A new perspective can be illuminating and exciting, and that’s what makes blogs worth reading.

    Figuring out how to bust your own cycle is a skill, for sure. Way better than setting up a system to bait or provoke your coworkers into blogging …

  2. All sounds very familiar. Strategy is great but has a dark side: it becomes an excuse/process for not doing things.

    Your post also reminds me of something our pal Aaron said while driving to Portland Monday. We can get paid to learn or we can get paid to teach. Usually the latter pays better. I believe is we really like what we do we are doing both — learning and teaching.

    What would be interesting is to see companies actually put more value on employees who are sharing their skills and toolkits with others. That would drive everyone to keep learning to feed the cycle. Where do we learn? At work — in good meetings! — at home and especially at events where we share stories beyond “what’s up” and into “how are your feeling and how’s life comin’ at you?”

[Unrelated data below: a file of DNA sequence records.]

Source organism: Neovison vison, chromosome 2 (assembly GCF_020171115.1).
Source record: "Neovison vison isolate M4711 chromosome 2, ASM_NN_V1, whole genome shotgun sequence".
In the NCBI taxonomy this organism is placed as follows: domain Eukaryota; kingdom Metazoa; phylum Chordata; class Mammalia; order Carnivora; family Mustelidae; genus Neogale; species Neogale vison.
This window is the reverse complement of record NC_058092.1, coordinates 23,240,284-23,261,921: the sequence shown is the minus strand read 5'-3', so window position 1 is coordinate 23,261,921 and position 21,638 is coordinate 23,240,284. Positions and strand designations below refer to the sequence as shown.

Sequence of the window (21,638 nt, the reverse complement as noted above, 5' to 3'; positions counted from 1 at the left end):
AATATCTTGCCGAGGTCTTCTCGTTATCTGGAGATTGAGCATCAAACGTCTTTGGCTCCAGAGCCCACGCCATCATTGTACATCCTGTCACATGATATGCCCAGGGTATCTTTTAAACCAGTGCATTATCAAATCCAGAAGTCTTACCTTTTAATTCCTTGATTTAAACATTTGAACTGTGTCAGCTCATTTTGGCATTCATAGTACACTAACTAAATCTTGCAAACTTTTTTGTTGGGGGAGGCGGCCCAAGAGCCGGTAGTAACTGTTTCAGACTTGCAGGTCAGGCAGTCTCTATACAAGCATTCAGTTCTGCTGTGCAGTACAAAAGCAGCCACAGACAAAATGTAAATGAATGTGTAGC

I’m looking forward to your next mindspring on this topic. Thanks, Josh! Bet you’re having a blast at Ignite.

  3. I think you’ve discovered the key for building a culture: you get everyone to teach another about some aspect of that culture. That’s why Intel has managers teaching classes in meetings and ethics and such. But building a culture takes a long time, so one needs to be prepared to track slow change over a long period.

    Short term change is still probably best accomplished through strategy, rules, etc., just like you’ve mentioned. But, just like a habit that is hard to break, people will return to their pre-existing methods once the program is complete. A short term change is not a cultural change.

    Also, with cultural change you’ll have people drop out and leave because they do not fit the culture, which is good for developing a consistent culture, but it loses the invigorating slap of comparison and innovation forced by working with differences.

    I think one needs to have a goal; a strategy is probably good to have, but it may be unnecessary; the habits of the individuals leading the culture will identify the skills.